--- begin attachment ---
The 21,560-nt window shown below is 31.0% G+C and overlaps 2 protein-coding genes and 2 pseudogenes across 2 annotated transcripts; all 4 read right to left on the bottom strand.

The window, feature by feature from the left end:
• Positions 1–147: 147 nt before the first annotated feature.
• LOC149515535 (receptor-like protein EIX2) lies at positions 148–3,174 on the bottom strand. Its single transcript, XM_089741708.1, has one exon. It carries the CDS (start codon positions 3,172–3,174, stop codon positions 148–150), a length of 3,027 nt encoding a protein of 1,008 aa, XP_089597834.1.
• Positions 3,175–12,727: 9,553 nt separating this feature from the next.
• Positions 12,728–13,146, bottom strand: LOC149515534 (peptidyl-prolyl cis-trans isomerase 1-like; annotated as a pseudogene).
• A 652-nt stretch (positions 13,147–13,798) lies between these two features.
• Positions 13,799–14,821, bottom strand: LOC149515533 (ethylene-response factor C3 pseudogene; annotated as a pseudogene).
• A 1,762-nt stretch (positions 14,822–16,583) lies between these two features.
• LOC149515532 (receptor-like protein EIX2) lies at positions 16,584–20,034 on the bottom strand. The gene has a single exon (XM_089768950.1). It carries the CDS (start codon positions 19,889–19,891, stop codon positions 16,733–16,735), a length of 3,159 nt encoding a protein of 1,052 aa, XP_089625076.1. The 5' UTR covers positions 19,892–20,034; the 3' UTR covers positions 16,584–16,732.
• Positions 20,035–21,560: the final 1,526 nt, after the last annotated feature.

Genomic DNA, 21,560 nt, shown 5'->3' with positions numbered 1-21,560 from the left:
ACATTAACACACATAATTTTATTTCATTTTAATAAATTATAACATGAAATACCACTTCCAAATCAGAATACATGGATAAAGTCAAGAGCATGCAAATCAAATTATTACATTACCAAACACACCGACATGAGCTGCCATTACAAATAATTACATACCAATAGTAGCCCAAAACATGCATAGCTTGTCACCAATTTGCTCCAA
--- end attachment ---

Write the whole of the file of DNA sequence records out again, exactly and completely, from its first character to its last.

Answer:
The 21,560-nt window shown below is 31.0% G+C and overlaps 2 protein-coding genes and 2 pseudogenes across 2 annotated transcripts; all 4 read right to left on the bottom strand.

The window, feature by feature from the left end:
• Positions 1–147: 147 nt before the first annotated feature.
• LOC149515535 (receptor-like protein EIX2) lies at positions 148–3,174 on the bottom strand. Its single transcript, XM_089741708.1, has one exon. It carries the CDS (start codon positions 3,172–3,174, stop codon positions 148–150), a length of 3,027 nt encoding a protein of 1,008 aa, XP_089597834.1.
• Positions 3,175–12,727: 9,553 nt separating this feature from the next.
• Positions 12,728–13,146, bottom strand: LOC149515534 (peptidyl-prolyl cis-trans isomerase 1-like; annotated as a pseudogene).
• A 652-nt stretch (positions 13,147–13,798) lies between these two features.
• Positions 13,799–14,821, bottom strand: LOC149515533 (ethylene-response factor C3 pseudogene; annotated as a pseudogene).
• A 1,762-nt stretch (positions 14,822–16,583) lies between these two features.
• LOC149515532 (receptor-like protein EIX2) lies at positions 16,584–20,034 on the bottom strand. The gene has a single exon (XM_089768950.1). It carries the CDS (start codon positions 19,889–19,891, stop codon positions 16,733–16,735), a length of 3,159 nt encoding a protein of 1,052 aa, XP_089625076.1. The 5' UTR covers positions 19,892–20,034; the 3' UTR covers positions 16,584–16,732.
• Positions 20,035–21,560: the final 1,526 nt, after the last annotated feature.

Genomic DNA, 21,560 nt, shown 5'->3' with positions numbered 1-21,560 from the left:
ACATTAACACACATAATTTTATTTCATTTTAATAAATTATAACATGAAATACCACTTCCAAATCAGAATACATGGATAAAGTCAAGAGCATGCAAATCAAATTATTACATTACCAAACACACCGACATGAGCTGCCATTACAAATAATTACATACCAATAGTAGCCCAAAACATGCATAGCTTGTCACCAATTTGCTCCAA